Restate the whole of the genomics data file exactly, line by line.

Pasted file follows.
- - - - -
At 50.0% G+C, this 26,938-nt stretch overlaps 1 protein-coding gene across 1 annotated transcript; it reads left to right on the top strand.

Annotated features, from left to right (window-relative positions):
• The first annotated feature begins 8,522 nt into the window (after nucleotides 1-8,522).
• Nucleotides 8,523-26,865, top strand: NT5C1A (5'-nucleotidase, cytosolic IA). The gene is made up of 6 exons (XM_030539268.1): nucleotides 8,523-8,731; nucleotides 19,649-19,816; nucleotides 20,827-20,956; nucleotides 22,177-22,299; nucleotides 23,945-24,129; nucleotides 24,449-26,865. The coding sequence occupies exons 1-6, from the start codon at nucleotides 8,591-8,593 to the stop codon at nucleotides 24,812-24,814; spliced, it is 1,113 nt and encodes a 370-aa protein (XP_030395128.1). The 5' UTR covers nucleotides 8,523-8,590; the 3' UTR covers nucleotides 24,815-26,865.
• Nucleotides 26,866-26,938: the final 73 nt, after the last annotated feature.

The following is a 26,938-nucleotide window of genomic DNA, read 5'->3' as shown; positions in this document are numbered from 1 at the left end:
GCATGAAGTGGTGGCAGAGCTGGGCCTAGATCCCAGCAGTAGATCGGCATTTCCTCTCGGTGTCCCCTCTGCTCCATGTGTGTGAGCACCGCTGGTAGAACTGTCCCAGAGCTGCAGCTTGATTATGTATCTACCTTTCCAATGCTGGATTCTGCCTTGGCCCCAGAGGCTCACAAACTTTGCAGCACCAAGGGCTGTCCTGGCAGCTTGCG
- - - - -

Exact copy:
At 50.0% G+C, this 26,938-nt stretch overlaps 1 protein-coding gene across 1 annotated transcript; it reads left to right on the top strand.

Annotated features, from left to right (window-relative positions):
• The first annotated feature begins 8,522 nt into the window (after nucleotides 1-8,522).
• Nucleotides 8,523-26,865, top strand: NT5C1A (5'-nucleotidase, cytosolic IA). The gene is made up of 6 exons (XM_030539268.1): nucleotides 8,523-8,731; nucleotides 19,649-19,816; nucleotides 20,827-20,956; nucleotides 22,177-22,299; nucleotides 23,945-24,129; nucleotides 24,449-26,865. The coding sequence occupies exons 1-6, from the start codon at nucleotides 8,591-8,593 to the stop codon at nucleotides 24,812-24,814; spliced, it is 1,113 nt and encodes a 370-aa protein (XP_030395128.1). The 5' UTR covers nucleotides 8,523-8,590; the 3' UTR covers nucleotides 24,815-26,865.
• Nucleotides 26,866-26,938: the final 73 nt, after the last annotated feature.

The following is a 26,938-nucleotide window of genomic DNA, read 5'->3' as shown; positions in this document are numbered from 1 at the left end:
GCATGAAGTGGTGGCAGAGCTGGGCCTAGATCCCAGCAGTAGATCGGCATTTCCTCTCGGTGTCCCCTCTGCTCCATGTGTGTGAGCACCGCTGGTAGAACTGTCCCAGAGCTGCAGCTTGATTATGTATCTACCTTTCCAATGCTGGATTCTGCCTTGGCCCCAGAGGCTCACAAACTTTGCAGCACCAAGGGCTGTCCTGGCAGCTTGCG